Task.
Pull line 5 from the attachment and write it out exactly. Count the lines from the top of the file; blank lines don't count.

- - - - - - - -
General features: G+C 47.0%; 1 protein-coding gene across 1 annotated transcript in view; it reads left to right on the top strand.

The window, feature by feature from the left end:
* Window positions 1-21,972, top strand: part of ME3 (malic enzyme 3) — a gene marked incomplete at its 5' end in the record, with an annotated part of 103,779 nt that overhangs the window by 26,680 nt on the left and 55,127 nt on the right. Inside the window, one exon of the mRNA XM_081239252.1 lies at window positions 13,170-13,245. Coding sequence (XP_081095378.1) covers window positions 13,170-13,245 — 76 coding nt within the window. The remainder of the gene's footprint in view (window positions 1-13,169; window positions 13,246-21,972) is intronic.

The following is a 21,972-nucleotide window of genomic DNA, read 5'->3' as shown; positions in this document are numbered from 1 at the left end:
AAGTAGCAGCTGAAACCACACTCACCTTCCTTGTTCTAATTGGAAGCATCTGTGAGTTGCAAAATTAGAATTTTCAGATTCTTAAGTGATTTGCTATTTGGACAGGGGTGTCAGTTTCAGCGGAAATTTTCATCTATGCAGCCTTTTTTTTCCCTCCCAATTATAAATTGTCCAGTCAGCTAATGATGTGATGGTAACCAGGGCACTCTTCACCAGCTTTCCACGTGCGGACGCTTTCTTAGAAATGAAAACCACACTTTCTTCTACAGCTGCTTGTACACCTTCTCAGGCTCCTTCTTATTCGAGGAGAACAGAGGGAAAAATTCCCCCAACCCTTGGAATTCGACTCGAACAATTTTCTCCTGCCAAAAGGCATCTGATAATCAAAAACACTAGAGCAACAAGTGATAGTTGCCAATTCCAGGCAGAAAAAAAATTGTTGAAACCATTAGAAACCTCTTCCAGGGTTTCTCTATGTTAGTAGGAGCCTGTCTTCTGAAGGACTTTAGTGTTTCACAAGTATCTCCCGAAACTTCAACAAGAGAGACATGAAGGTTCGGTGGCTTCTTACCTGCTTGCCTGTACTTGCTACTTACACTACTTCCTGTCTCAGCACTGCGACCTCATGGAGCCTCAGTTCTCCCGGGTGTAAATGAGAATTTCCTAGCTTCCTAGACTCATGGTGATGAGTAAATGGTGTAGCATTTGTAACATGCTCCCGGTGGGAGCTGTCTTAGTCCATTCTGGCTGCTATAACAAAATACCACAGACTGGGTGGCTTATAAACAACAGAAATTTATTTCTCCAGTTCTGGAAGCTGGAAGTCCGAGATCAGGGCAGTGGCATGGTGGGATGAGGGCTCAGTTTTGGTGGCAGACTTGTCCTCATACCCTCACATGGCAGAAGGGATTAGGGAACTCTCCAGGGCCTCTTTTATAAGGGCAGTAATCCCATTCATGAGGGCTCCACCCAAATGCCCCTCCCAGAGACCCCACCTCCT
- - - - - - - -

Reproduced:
AAGTAGCAGCTGAAACCACACTCACCTTCCTTGTTCTAATTGGAAGCATCTGTGAGTTGCAAAATTAGAATTTTCAGATTCTTAAGTGATTTGCTATTTGGACAGGGGTGTCAGTTTCAGCGGAAATTTTCATCTATGCAGCCTTTTTTTTCCCTCCCAATTATAAATTGTCCAGTCAGCTAATGATGTGATGGTAACCAGGGCACTCTTCACCAGCTTTCCACGTGCGGACGCTTTCTTAGAAATGAAAACCACACTTTCTTCTACAGCTGCTTGTACACCTTCTCAGGCTCCTTCTTATTCGAGGAGAACAGAGGGAAAAATTCCCCCAACCCTTGGAATTCGACTCGAACAATTTTCTCCTGCCAAAAGGCATCTGATAATCAAAAACACTAGAGCAACAAGTGATAGTTGCCAATTCCAGGCAGAAAAAAAATTGTTGAAACCATTAGAAACCTCTTCCAGGGTTTCTCTATGTTAGTAGGAGCCTGTCTTCTGAAGGACTTTAGTGTTTCACAAGTATCTCCCGAAACTTCAACAAGAGAGACATGAAGGTTCGGTGGCTTCTTACCTGCTTGCCTGTACTTGCTACTTACACTACTTCCTGTCTCAGCACTGCGACCTCATGGAGCCTCAGTTCTCCCGGGTGTAAATGAGAATTTCCTAGCTTCCTAGACTCATGGTGATGAGTAAATGGTGTAGCATTTGTAACATGCTCCCGGTGGGAGCTGTCTTAGTCCATTCTGGCTGCTATAACAAAATACCACAGACTGGGTGGCTTATAAACAACAGAAATTTATTTCTCCAGTTCTGGAAGCTGGAAGTCCGAGATCAGGGCAGTGGCATGGTGGGATGAGGGCTCAGTTTTGGTGGCAGACTTGTCCTCATACCCTCACATGGCAGAAGGGATTAGGGAACTCTCCAGGGCCTCTTTTATAAGGGCAGTAATCCCATTCATGAGGGCTCCACCCAAATGCCCCTCCCAGAGACCCCACCTCCT